About this Dashboard
This data dashboard, developed by the Native Lands Advocacy Project estimates 177 years of lost agriculture revenue from lands ceded from Native Americans from 1840 to 1897. The dashboard makes it possible to view the total lost agriculture revenue from one or more cessions (by clicking on cession polygon in map or by using filter). We have also combined some cessions into treaties/topic groups that can also be filtered.
About the Data
This dashboard utilizes boundary data originally mapped by Charles Royce as part of United States Serial Set Number 4015 Eighteenth Annual Report of the Bureau of American Ethnology to the Secretary of the Smithsonian Institution, 1896-1897 and digitized by the United States Forest Service. The boundary data was filtered to include only session that occurred after 1940 and then used to query the Lost Agriculture Revenue Database (L.A.R.D.) developed by the Native Lands Advocacy Project to help quantify the impacts of land cessions and discriminatory agriculture policies of the United States Government. The name of the database is a double-entendre of the Lakota word Wasi’chu which translates as “takes the fat” and was used by the Lakota and other tribes to refer to white settlers. The database utilizes a novel approach to disaggregate 178 years of county-level agriculture census data, making it possible to aggregate the data for geographies that overlap county boundaries, such as Reservations, treaty territories, land cessions, etc. Click here to learn how the database was developed and how it calculates lost agriculture revenue.
Since many of the cession boundaries overlap, total lost agriculture revenue should be calculated on a cession by cession basis or special care should be taken when filtering to avoid overlap. Also, revenue was calculated for all areas from 1840 to 2017 regardless of when the cession occurred. However, in most cases, agriculture revenue was not calculated by the Federal Government prior to the cession date but there may be instances where they did.
Why is this Data and Dashboard Important?
While Native Americans and Native American Tribes enjoy a degree of political sovereignty it is compromised by the fact that most tribal lands and resources are held in trust by the Federal Government. Because of this unique relationship the US Supreme Court has repeatedly affirmed and upheld the responsibility that the federal government has to protect the tribal lands and assets and ensure they are used for the benefit of native people. This responsibility the federal government has to native peoples and tribes is known as the Trust Doctrine.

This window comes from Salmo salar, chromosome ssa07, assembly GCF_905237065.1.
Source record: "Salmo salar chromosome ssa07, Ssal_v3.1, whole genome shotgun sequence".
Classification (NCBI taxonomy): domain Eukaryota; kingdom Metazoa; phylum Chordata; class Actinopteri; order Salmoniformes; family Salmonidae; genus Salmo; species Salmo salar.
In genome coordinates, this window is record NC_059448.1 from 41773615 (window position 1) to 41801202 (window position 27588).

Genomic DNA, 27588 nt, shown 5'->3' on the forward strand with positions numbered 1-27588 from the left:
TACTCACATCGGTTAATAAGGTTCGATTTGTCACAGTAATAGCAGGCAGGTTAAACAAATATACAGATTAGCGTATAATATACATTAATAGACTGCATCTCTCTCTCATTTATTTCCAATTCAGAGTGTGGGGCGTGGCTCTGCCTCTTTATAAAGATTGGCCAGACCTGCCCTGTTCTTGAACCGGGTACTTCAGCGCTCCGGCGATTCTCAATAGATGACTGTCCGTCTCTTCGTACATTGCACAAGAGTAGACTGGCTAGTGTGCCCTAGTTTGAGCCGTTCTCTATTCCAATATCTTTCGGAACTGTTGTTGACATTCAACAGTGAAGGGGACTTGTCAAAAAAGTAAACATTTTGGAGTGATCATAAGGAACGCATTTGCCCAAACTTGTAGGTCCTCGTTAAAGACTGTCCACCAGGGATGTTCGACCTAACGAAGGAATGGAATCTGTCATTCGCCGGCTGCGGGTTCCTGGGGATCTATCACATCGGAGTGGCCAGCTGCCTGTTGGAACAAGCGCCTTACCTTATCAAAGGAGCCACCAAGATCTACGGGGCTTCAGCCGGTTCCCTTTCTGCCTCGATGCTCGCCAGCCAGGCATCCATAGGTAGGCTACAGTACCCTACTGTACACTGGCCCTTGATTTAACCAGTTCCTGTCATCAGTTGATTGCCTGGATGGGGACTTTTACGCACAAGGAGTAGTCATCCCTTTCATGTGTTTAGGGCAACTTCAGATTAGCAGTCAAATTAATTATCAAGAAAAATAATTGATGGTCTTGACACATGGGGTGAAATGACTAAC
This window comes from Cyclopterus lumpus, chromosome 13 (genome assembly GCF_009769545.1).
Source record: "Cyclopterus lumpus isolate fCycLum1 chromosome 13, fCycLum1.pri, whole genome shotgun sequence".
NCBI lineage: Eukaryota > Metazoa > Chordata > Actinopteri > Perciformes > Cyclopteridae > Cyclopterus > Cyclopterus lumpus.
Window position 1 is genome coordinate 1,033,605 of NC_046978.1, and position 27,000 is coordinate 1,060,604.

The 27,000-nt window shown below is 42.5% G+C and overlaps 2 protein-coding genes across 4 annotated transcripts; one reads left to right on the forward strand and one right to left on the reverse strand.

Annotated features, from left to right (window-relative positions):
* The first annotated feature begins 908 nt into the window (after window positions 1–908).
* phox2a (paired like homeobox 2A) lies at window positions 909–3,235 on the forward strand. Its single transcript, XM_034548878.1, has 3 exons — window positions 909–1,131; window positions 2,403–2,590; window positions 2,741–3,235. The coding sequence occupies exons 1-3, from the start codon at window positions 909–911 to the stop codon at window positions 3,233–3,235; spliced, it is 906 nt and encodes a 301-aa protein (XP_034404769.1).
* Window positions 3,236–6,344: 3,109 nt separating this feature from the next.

But how do we know whether the federal government is really protecting tribal lands and assets to ensure they are used for the benefit of native people and what metrics can we use to monitor and test this? Since the majority of native lands are located within agricultural regions of the country, it only makes sense that agriculture revenue derived from native lands would be an important way to measure the degree to which Native people are the primary beneficiaries of their lands and assets. But how do we measure this? Especially, when the federal government has largely failed to report agriculture data for native lands for nearly 100 years.
To its credit, the federal government did conduct a limited census of Agriculture on a handful of Native American Reservations starting in 2007 and then again in 2012 and 2017 with even more Reservations. However, these census’ only reported data for native producers even when the majority of agricultural income was being captured by non-natives. To make up for this blind-spot in the data, we performed our own calculation of the data and added a category for non-native producers (see our dashboard with the 2012 and 2017 data here). The results were startling and confirmed what was well known by most Native people; that non-native farmers and ranchers were collecting the vast majority of agriculture revenue on native lands, in fact, between 2012 and 2017 they collected an average of 86% of the revenue. But what does this amount to nationwide over time? We believe answering these questions are critical for not only understanding the multi-generational impacts of discriminatory and exclusionary policies, but it also can serve as a baseline to what will be required to make native people and their communities whole again. Additionally, we hope database will enable us to finally attach a dollar value to the wealth that was generated through agriculture from lands unjustly taken from native people and how this fueled the growth and expansion of the U.S. economy.